Confession: I’m a fitness editor and I’ve never done a headstand. Yeah, never.

I do yoga pretty regularly, and I like to consider myself well-versed in the practice: Warrior II? Chair Pose? Full bind? You got it! But any time the instructor calls for this intimidating inversion, I freeze. (Yeah, I’ll just hang over here in child’s pose, thanks!)

I’m definitely curious to try headstand, after all, it feels like one of those poses you have to achieve to be considered a true yogi. But for some reason, when I think about flipping my body upside down with that much weight in my head, I picture snapping my spine in half and collapsing onto my sweaty yoga mat. (Too, dramatic? Well, welcome to my nightmare.)

My only consolation is, when I look around the room at my fellow classmates, most people are sitting out of headstand pose, too.

Which brings me to my next question: How does one actually master headstand? Is it worth it? And am I a total failure if I never do this pose?

For some answers, I consulted Heather Peterson, certified yoga instructor and chief yoga officer at CorePower Yoga.


What’s the point of headstand?

Well, for starters, Peterson explains that headstands are known in yoga as “inversions”—poses that bring your heart over your head, or flip you upside down. According to Peterson, inversions are said to benefit the cardiovascular system along with the lymphatic system. Headstands are also a great physical challenge. “You have to work everything to hold this posture,” notes Peterson, including your arms, core, glutes, and legs.

Not to mention, there are some mental perks, too: “I think one of the benefits is pure, clean fun!” says Peterson. “Plus, refreshing your perspective and putting everything upside down is incredible, psychologically.”

Before you try to do headstand…

Realize that it’s totally okay if headstand isn’t right for you, or your body. There are a number of factors that may get in the way of your doing the pose that are totally out of your control, notes Peterson.

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For example, if you have degenerative disk issues, structural imbalances in your back, or neck and shoulder issues—DO NOT DO A HEADSTAND. “It’s just not worth it.” But even if nothing is standing in your way, there are some things to keep in mind before attempting your first headstand.

Practice alignment. When it comes to headstand, keeping your spine and body in the proper position is crucial, says Peterson. To practice your alignment, do mountain pose, where you stand straight up with your arms raised overhead and toward your ears “to work your neck and build strong muscles.”

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And when you do prepare to do headstand, “have an instructor watch you and check the alignment of your neck,” she advises. “Are you at the right place on the top of your head? Is there a curve in your spine?” These are all important things to consider to prevent injury.

Don’t put all the weight in one place. “The goal is to have less than 10 percent of your body weight in your head,” notes Peterson. That means, it’s crucial to engage the rest of your body, like your arms, core, glutes, and legs. You can also practice with less weight, by placing yoga blocks under your forearms, to take any pressure out of your head.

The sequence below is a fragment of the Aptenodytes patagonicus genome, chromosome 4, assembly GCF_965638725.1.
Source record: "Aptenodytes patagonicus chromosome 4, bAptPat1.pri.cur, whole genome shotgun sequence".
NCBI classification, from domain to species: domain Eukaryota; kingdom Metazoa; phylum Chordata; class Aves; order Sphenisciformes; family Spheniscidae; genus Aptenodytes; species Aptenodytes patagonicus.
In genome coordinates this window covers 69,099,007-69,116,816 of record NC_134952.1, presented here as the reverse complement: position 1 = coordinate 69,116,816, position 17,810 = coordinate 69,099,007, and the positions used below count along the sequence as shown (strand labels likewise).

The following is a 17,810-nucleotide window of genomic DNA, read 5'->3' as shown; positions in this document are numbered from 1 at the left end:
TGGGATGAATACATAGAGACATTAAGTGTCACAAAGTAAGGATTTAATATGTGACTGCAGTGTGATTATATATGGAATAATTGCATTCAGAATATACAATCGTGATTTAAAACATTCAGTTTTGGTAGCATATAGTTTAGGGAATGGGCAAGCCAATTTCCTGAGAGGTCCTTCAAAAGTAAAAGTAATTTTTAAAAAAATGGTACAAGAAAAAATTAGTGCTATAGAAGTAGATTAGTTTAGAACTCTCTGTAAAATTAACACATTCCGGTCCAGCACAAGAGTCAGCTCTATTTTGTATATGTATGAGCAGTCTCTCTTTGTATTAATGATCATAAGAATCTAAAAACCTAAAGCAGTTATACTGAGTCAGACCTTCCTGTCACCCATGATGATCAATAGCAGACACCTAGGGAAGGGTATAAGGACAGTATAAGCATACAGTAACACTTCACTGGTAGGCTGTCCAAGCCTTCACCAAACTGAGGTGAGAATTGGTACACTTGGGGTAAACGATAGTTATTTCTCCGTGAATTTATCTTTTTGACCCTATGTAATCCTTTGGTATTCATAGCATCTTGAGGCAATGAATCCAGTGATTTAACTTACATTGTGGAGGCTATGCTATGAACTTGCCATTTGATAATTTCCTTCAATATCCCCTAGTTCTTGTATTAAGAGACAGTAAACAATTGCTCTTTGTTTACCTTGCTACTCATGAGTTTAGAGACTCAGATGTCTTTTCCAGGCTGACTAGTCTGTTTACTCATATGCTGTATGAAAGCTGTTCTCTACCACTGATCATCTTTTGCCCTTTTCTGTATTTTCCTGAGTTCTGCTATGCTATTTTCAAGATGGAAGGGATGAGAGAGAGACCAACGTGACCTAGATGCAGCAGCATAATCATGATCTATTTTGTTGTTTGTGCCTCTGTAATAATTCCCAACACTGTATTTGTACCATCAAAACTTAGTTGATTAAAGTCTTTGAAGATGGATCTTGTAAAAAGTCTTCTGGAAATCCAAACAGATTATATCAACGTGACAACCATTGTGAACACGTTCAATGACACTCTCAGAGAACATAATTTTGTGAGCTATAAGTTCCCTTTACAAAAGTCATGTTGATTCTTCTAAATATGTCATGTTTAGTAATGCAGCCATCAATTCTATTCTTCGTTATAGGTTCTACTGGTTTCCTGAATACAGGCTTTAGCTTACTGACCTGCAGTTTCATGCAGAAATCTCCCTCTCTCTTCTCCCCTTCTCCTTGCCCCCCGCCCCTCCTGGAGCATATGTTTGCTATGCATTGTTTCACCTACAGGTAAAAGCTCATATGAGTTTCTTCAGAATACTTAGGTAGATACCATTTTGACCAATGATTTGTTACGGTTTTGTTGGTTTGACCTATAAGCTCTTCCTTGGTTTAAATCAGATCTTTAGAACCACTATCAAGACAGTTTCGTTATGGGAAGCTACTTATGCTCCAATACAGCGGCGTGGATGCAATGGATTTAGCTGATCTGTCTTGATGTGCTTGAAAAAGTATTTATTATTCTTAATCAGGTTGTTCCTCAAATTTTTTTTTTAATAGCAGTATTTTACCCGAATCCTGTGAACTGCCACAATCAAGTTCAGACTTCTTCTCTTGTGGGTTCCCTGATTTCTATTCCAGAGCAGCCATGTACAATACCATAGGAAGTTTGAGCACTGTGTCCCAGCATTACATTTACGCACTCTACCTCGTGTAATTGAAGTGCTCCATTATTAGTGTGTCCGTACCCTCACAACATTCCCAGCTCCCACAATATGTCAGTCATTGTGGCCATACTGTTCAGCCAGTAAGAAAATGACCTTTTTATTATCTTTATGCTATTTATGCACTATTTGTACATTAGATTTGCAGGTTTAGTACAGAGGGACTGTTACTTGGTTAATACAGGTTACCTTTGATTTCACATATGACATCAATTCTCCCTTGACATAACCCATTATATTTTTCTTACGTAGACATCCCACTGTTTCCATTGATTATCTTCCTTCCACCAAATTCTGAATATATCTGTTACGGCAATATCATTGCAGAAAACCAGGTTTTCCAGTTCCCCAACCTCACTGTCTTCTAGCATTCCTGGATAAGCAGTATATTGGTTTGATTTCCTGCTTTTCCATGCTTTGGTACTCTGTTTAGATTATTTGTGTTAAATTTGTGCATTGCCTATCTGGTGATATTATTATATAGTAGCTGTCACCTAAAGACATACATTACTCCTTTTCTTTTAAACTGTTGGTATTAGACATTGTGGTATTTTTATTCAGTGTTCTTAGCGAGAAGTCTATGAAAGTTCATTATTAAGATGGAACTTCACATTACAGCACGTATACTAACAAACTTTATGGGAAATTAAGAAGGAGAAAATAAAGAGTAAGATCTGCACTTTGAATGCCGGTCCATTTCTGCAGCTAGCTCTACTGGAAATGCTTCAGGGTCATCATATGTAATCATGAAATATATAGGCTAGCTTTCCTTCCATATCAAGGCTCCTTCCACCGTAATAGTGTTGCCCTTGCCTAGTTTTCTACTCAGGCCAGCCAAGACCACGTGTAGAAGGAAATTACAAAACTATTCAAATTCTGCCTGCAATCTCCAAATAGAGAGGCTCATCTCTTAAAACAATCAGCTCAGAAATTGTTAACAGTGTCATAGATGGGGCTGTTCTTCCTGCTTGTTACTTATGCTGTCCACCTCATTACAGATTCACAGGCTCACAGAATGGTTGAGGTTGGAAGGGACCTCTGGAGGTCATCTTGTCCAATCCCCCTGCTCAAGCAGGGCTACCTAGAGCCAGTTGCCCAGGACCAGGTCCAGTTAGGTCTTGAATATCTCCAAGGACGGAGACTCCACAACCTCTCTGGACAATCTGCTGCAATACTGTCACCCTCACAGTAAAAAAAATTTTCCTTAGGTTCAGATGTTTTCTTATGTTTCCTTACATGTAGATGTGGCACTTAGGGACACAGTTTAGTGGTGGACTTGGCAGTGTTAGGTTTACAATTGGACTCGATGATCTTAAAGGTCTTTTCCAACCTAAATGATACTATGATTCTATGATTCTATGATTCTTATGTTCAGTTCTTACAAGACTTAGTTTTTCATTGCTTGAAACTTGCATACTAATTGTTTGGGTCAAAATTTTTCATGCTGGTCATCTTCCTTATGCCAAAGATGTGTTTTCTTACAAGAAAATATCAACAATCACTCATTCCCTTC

Control your speed. You shouldn’t be popping up into this pose at lightning speed. “You’ve got to go up slow, and you’ve got to come down slow,” says Peterson. “That will decrease the weight and pressure in your spine and head.”

It’s not a marathon. To truly master headstand, you may be under the impression that you need to hold the pose for a really, really long time. But that’s just not true. “Don’t be up there long,” says Peterson. “Three breaths or less is fine.” And if that feels too long, that’s okay, too.

Work your way up to headstand.

“If you’re brand new at it, go step-by-step,” says Peterson. “Realize everyone has to work at it.” Build your way up to it with other poses, like downward dog or dolphin pose, wide-leg forward fold, or legs up the wall (where your torso is on the ground and your feet are up the wall).

You can also practice using a chair. To do so, get into dolphin pose (seen above) with your hands cradling your head and put your feet on a chair or bench. Then practice extending one leg into the air, then the other.

In fact, she notes that these are all great alternative inversions, if you find headstand really isn’t your thing.

How to do a headstand

Now, for the moment you’ve all been waiting for: Here’s how to actually get your body into that headstand. Again, if it’s your first time, make sure an instructor is nearby to check your alignment, says Peterson.

How to: Begin by interlacing your fingers and placing your hands on the ground, with palms facing toward each other. Place the back of your head into your hands, and position the top of your head on the floor. Your shoulder blades should be rotated out. Start with your legs in dolphin pose, and check your alignment before proceeding—your head, shoulders, spine, and hips should be in one line. Take five breaths here.

Then, lift one foot up into the air, and using your core strength, lift the other to meet it. It should feel like your elbows are punching into the ground. Your core, thighs, and glutes are engaged. Keep your legs straight and quads extended. Your body should feel like a solid, secure cylinder, with minimal weight in your head. Hold for three breaths, then slowly lower your legs back down.